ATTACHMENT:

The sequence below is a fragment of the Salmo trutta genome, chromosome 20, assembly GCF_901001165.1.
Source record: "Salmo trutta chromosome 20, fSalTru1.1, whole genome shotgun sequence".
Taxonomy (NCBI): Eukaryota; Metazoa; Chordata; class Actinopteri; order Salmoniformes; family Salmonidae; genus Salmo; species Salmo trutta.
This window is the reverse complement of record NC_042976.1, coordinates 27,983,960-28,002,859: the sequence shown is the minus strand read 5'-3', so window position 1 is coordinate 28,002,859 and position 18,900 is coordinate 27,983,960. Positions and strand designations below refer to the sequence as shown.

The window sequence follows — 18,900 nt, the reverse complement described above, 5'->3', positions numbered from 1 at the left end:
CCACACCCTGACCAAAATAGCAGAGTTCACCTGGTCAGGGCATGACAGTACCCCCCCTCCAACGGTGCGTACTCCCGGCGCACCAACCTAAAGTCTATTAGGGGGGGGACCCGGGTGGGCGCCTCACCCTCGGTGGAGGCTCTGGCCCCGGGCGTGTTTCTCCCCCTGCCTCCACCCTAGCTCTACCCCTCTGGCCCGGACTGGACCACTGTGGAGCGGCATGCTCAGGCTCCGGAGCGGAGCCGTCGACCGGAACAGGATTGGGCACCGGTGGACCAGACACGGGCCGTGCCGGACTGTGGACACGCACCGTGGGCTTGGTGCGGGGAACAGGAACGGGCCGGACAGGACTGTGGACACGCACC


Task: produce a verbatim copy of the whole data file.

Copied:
The sequence below is a fragment of the Salmo trutta genome, chromosome 20, assembly GCF_901001165.1.
Source record: "Salmo trutta chromosome 20, fSalTru1.1, whole genome shotgun sequence".
Taxonomy (NCBI): Eukaryota; Metazoa; Chordata; class Actinopteri; order Salmoniformes; family Salmonidae; genus Salmo; species Salmo trutta.
This window is the reverse complement of record NC_042976.1, coordinates 27,983,960-28,002,859: the sequence shown is the minus strand read 5'-3', so window position 1 is coordinate 28,002,859 and position 18,900 is coordinate 27,983,960. Positions and strand designations below refer to the sequence as shown.

The window sequence follows — 18,900 nt, the reverse complement described above, 5'->3', positions numbered from 1 at the left end:
CCACACCCTGACCAAAATAGCAGAGTTCACCTGGTCAGGGCATGACAGTACCCCCCCTCCAACGGTGCGTACTCCCGGCGCACCAACCTAAAGTCTATTAGGGGGGGGACCCGGGTGGGCGCCTCACCCTCGGTGGAGGCTCTGGCCCCGGGCGTGTTTCTCCCCCTGCCTCCACCCTAGCTCTACCCCTCTGGCCCGGACTGGACCACTGTGGAGCGGCATGCTCAGGCTCCGGAGCGGAGCCGTCGACCGGAACAGGATTGGGCACCGGTGGACCAGACACGGGCCGTGCCGGACTGTGGACACGCACCGTGGGCTTGGTGCGGGGAACAGGAACGGGCCGGACAGGACTGTGGACACGCACC